However, many employers continue to contact her by calling through fixed phone lines where she can neither tell what they are saying nor respond via text messaging. She had to rely on her friends to answer some of these phone calls and explained that she has a hearing impairment.“Looking for a job was very difficult for me, I felt that I had wasted four years of my time getting a degree.”

Currently employed as an executive with SG Enable, she spent four years completing a degree in mechanical engineering from Nanyang Technological University in Singapore.

Hearing aids allow the hearing impaired individual to perceive sounds in the environment. Depending on the degree of hearing loss, individuals with hearing impairment still need to rely on lip reading in order to communicate.

“For deaf and hearing impaired people, we rely a lot on looking at the speakers face and body language,” said Mr Alvan Yap, 36, who has a hearing impairment.

He graduated with a bachelor degree in 2001 and chose to be upfront about his disability during his job search. He disclosed his hearing impairment through his resume or job application forms. However, he felt that he was disadvantaged as it took him more than a year to secure a job.

Hearing impairment is often considered an invisible disability. However, it is not something that can be hidden from an employer.

“I cannot take phone calls, hear in noisy environments or participate in large meetings where many are talking at the same time.These are very common situations in the workplace where I will face difficulties,” he said.

 

For persons with vision impairments

Persons with vision impairments can be classified into two groups- those with total blindness and those with low vision. Non-disclosure is more common among those with low vision. Like many others with low vision, Mr Toh Chin Aik, 42, did not disclose his disability in his job applications.

“Initially when I first graduated, I did not declare my disability so that I could have a chance of being interviewed,” he said.

It was during the interview that he had a chance to answer questions and clarify doubts that the recruiter may have about his disability. “For some with marginally low vision, they can cope pretty well with close reading, so they choose not to declare their disability. Instead they tell their employer and colleagues that they have severe myopia.” .

Mr Soh Yee How, Managing Director of Xpressflower.com, encountered a job candidate who chose not to disclose her vision impairment. On her first day of work, he discovered that she had low vision and was unable to read from the computer. While this problem could have been easily solved with assistive technology, the lack of disclosure resulted in embarrassment on the part of the candidate and her employment was terminated in less than two hours.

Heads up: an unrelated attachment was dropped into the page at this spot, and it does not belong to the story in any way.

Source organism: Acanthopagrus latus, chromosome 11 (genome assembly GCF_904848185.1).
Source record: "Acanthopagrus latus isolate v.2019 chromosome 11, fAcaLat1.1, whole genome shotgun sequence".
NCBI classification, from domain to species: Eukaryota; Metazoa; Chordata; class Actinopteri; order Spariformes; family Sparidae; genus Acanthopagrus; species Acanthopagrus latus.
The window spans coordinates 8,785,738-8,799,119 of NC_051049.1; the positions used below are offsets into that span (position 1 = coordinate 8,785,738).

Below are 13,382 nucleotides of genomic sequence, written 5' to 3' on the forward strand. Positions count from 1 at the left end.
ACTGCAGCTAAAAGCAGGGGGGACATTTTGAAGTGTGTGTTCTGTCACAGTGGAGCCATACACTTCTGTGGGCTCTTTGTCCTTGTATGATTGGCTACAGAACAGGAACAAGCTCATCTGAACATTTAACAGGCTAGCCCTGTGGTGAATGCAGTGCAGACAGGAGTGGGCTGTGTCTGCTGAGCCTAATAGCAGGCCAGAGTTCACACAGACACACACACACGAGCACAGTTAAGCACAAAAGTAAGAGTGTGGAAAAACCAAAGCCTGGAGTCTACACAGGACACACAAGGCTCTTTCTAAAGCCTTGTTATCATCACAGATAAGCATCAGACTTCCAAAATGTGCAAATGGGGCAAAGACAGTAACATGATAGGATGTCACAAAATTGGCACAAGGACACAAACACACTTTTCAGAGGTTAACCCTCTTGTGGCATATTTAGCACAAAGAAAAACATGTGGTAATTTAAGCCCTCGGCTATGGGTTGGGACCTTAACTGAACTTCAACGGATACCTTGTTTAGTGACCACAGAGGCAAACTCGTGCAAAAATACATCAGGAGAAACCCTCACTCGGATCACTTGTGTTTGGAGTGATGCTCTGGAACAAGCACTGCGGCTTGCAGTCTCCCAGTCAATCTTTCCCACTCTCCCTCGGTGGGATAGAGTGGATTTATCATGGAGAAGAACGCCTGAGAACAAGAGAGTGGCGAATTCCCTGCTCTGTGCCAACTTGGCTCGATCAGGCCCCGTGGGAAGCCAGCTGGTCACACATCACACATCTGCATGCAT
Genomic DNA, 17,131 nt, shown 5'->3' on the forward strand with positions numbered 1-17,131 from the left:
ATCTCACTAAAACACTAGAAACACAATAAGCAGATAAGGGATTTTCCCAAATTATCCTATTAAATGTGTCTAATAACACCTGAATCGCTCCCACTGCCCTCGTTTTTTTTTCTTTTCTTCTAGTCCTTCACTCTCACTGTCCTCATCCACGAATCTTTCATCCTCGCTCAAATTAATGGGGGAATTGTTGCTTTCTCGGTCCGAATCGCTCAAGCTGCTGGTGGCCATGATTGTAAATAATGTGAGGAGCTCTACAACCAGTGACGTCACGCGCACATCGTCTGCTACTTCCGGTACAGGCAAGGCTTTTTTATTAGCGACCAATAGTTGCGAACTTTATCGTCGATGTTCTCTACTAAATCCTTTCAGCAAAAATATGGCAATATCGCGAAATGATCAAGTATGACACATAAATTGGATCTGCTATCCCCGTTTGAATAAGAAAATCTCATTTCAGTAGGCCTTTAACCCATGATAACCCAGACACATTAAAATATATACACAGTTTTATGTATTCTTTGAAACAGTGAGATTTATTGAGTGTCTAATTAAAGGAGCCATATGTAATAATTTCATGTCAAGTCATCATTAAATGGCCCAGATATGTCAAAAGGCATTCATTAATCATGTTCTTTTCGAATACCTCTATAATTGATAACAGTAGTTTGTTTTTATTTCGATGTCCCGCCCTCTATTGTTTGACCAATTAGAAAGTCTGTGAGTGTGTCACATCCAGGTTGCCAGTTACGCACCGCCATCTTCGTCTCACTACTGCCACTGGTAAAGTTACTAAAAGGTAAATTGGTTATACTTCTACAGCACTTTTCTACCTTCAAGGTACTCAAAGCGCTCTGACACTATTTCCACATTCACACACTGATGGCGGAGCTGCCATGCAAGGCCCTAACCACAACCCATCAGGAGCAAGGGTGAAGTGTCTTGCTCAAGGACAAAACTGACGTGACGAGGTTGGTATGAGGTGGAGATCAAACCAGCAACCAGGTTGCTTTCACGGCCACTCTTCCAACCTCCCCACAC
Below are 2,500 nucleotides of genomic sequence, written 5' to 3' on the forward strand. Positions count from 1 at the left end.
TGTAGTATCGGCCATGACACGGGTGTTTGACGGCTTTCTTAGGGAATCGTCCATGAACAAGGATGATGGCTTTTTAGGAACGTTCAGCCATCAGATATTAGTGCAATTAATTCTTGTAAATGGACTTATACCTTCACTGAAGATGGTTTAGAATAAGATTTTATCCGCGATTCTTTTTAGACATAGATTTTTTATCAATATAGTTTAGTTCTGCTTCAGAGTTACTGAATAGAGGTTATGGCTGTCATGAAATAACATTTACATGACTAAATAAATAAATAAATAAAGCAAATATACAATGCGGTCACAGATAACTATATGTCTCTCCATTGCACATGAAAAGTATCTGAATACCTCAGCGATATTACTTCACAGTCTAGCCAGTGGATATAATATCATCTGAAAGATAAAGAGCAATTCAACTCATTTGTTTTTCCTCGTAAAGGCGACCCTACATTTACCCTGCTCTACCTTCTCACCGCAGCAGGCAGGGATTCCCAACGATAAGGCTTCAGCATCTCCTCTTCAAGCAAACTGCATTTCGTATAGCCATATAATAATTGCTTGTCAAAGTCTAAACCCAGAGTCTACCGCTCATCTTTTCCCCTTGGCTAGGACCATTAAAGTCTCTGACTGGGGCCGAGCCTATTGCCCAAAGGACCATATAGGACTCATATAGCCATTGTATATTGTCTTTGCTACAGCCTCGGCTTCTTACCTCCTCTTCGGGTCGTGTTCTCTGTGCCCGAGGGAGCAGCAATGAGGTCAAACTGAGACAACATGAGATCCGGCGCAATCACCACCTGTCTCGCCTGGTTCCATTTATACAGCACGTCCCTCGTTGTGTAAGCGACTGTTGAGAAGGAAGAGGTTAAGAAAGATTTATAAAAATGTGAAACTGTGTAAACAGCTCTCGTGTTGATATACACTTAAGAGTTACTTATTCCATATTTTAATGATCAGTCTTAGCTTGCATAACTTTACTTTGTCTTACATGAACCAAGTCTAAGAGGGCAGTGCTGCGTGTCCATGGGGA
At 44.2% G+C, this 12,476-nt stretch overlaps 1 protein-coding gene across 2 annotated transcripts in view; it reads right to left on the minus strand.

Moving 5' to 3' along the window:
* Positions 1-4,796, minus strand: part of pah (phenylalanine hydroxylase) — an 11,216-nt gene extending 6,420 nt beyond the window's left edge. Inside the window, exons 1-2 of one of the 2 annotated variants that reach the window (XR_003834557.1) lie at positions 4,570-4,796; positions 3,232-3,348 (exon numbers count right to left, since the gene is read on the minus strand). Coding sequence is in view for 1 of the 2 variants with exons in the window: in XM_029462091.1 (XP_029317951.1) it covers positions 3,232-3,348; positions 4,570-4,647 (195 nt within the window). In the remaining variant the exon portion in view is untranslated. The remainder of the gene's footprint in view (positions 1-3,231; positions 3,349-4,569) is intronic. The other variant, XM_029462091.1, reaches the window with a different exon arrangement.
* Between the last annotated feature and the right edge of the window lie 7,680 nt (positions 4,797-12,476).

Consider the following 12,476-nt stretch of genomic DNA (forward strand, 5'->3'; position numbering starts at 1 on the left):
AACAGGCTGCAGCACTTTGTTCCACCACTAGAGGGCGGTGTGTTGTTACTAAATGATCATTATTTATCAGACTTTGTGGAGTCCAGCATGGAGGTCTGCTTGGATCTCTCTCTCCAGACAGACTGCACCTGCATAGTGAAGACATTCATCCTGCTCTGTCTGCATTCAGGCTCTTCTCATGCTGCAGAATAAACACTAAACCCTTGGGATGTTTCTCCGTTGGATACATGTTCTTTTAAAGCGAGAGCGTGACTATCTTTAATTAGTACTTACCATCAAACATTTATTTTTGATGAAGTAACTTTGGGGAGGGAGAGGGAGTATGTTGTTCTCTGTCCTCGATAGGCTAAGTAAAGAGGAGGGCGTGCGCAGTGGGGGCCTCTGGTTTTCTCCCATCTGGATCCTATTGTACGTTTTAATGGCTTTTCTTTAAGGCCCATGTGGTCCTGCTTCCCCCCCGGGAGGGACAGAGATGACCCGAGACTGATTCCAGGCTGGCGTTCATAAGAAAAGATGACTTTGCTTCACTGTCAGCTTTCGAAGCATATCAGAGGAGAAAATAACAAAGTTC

Persons with physical disabilities

While some persons with disabilities may choose not to disclose their disability in job applications, others choose to state their disabilities upfront. This practice is common among wheelchair users who state their need for accommodation during job interviews.

Mr Colin Loh, 30, who is a wheelchair user states his disability in his resume and discloses his disability by indicating that he is a driver with a Class 1 license. In his resume, he goes further to explain that the Class 1 license allows him to drive a modified vehicle as he has a physical disability.

Mr Norrizwan Rasip, 30, who is also a wheelchair user, shares the same sentiment that disclosure should be made in job applications.

“Ambiguity is not a good practice and it casts doubts on the applicants’ credibility and capability,” he said.

 

Disability Disclosure is a Personal Decision

The 411 on Disability Disclosure: A Workbook for Youths with Disabilities by the National Collaborative on Workforce and Disability (NCWD) in the United States guides job seekers with disabilities in making their personal choice on disclosure. The workbooks help job seekers with disabilities to determine:

1.When to disclose on the job.

2.What information to disclose on the job.

3.To whom to disclose on the job.

4.Rights and responsibilities.

The decision to disclose a disability involves many different considerations. However, disclosure must first be made in order for persons with disabilities to request for job accommodation. To help persons with disabilities feel comfortable and confident in making disclosure, employers need to be able to provide reasonable accommodation during the application process as well as when they are on the job.

 

Article by Royson Poh, senior assistant director, Advocacy & Outreach, SPD